Drain Down Solar Water Heating System
Single Tank Application


Drain Down Systems are suitable for single application systems, particularly domestic hot water, in moderate climates. One or two tanks can be used in various configurations and they retrofit easily into existing systems.


NOTE: The information presented in this page is for guidance only - no part of this may be used for any agreement, whether express or implied, or to form any contract. THERMO TECHNOLOGIES reserves the right to change specifications and prices without prior notice.


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1. Solar Collector 6. Collector Return  Breaker 11. Tank Drain                    
2. Vent/Vacuum 7. Collector Supply 12. Tank Drain Fitting
3. Hot Water to Taps 8. Drain Down Valve 13. DHW Electric Tank
4. Cold Feed 9. Circulating Pump 14. Immersion Heater
The drain down valve provides system freeze protection. Without power, the valve closes the supply and return lines from the tank and the collector water drains away, preventing freeze-ups.
  • City water enters the storage tank at line pressure.
  • A controller establishes that heat is available from the collector, and turns on the drain down valve and the pump.
  • The drain down valve opens allowing city water to fill the collector at line pressure.
  • The small pump circulates water from the tank to be heated by the collector.
  • When no more heat is available from the collector, the controller turns off the pump and valve.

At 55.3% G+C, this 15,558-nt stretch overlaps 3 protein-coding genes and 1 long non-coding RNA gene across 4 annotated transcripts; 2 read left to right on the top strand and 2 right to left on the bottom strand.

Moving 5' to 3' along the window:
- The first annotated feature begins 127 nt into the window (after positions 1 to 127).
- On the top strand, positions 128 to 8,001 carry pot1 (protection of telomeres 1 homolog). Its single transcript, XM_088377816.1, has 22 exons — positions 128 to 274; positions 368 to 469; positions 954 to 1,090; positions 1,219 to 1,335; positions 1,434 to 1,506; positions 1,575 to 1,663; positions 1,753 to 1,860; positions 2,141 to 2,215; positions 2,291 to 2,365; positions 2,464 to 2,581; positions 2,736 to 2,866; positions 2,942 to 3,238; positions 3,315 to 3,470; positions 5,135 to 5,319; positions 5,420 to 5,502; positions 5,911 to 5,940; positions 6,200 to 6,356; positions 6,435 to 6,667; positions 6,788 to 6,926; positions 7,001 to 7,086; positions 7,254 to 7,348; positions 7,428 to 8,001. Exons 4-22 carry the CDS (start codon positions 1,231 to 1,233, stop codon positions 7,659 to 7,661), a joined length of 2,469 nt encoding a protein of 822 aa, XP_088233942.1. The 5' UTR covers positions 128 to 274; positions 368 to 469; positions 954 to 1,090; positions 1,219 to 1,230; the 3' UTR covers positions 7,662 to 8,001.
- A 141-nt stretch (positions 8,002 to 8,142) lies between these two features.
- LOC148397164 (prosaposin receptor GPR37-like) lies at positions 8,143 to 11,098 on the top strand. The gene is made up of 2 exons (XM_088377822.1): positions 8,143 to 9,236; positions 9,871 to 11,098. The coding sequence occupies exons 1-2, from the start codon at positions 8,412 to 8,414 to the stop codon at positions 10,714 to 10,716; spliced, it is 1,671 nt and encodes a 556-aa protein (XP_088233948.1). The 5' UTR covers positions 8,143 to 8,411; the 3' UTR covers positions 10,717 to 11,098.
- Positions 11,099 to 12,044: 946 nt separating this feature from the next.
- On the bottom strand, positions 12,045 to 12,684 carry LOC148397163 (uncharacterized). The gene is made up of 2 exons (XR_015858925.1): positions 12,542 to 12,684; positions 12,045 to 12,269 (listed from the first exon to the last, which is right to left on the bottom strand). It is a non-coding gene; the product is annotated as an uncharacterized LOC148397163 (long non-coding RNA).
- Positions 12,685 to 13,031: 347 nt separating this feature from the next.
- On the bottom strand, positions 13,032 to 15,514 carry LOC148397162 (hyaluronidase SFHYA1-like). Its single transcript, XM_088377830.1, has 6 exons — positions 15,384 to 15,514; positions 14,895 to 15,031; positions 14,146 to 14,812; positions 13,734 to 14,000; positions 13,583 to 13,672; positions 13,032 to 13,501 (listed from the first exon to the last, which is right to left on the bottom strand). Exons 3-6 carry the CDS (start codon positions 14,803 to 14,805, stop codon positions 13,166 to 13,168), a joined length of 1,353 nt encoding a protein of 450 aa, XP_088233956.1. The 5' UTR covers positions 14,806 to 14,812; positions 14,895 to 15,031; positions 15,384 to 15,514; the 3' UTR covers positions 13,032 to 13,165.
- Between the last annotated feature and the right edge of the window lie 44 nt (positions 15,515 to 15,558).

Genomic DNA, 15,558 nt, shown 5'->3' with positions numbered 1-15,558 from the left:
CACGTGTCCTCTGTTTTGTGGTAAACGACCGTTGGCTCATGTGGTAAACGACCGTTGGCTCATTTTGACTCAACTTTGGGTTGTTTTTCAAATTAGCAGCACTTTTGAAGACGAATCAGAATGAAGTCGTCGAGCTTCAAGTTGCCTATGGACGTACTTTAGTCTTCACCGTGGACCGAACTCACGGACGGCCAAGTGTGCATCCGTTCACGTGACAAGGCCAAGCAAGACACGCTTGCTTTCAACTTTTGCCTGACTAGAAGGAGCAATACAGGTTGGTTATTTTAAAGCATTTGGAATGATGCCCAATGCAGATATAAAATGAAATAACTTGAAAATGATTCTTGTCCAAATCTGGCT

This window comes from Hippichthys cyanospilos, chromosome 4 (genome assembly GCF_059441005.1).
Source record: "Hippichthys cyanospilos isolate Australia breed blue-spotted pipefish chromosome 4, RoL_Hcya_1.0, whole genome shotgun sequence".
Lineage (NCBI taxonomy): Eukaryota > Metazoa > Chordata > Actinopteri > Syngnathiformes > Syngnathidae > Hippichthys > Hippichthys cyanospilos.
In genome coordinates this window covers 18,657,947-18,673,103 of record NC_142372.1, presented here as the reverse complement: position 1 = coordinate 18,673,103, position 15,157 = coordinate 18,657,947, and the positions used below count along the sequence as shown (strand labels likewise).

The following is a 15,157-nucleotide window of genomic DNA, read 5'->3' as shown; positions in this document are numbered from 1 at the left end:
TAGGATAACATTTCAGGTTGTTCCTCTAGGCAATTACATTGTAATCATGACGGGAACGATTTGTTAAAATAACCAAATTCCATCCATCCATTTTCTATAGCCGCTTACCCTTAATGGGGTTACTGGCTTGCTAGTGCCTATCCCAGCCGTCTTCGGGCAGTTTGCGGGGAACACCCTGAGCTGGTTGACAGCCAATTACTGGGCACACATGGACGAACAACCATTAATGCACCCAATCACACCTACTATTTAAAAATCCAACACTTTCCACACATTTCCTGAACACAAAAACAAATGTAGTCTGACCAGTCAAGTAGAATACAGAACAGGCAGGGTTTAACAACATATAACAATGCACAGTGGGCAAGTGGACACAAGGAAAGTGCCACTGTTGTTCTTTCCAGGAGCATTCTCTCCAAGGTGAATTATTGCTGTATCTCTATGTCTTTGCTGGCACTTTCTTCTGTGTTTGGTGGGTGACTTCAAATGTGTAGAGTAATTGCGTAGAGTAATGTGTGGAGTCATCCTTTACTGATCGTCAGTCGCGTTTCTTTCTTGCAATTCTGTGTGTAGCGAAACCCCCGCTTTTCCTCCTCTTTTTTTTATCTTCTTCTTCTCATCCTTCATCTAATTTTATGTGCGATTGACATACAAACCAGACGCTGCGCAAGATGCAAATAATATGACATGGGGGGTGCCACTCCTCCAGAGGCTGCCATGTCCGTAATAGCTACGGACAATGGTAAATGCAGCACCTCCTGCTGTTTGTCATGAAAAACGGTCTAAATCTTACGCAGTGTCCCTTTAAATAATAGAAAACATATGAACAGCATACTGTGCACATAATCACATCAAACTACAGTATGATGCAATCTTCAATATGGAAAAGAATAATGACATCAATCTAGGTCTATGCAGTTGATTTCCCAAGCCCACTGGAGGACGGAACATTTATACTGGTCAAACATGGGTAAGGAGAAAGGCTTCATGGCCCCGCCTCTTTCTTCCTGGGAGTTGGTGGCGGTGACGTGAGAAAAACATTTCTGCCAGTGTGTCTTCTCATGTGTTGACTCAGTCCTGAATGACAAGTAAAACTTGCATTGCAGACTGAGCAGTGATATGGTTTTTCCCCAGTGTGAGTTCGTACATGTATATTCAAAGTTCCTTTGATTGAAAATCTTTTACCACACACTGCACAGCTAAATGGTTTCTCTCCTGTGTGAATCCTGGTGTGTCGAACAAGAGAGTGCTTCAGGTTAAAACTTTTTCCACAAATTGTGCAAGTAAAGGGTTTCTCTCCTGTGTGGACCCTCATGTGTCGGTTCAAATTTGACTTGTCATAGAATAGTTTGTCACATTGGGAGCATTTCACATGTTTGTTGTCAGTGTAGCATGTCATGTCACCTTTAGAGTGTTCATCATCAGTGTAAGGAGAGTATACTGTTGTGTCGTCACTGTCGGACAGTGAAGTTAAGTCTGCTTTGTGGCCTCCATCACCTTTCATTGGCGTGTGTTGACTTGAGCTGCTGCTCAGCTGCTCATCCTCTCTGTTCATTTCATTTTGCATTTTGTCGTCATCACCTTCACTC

• The drain down valve seals off the supply and return lines from the tank, and allows the water to drain from the supply and return lines to the collector.
  • A tempering valve governs the tap water temperature by adding cold water.

Domestic Hot Water- Single Tank Application

See "Gas Backup" for Gas Backup
A Solar Storage Tank with a heating element situated just above the middle of the tank is recommended for a single tank system. This tank is designed to automatically provide an adequate hot water backup.
Regular DHW electric tanks can be used but generally do not have enough volume above the top element to provide backup. If the bottom element is turned up (they are individually controllable) the tank will be too warm in the morning to store all the energy the collector can provide. Also, most tanks have a manual reset button on the top element that will trip at about 200ºF. The high limit feature on the controller should be activated and set to a maximum of 180ºF to prevent the tank overheating.
It is possible to use two standard DHW tanks to provide adequate backup, and although this will increase overall standby heat losses, it can be a useful option when retrofitting.

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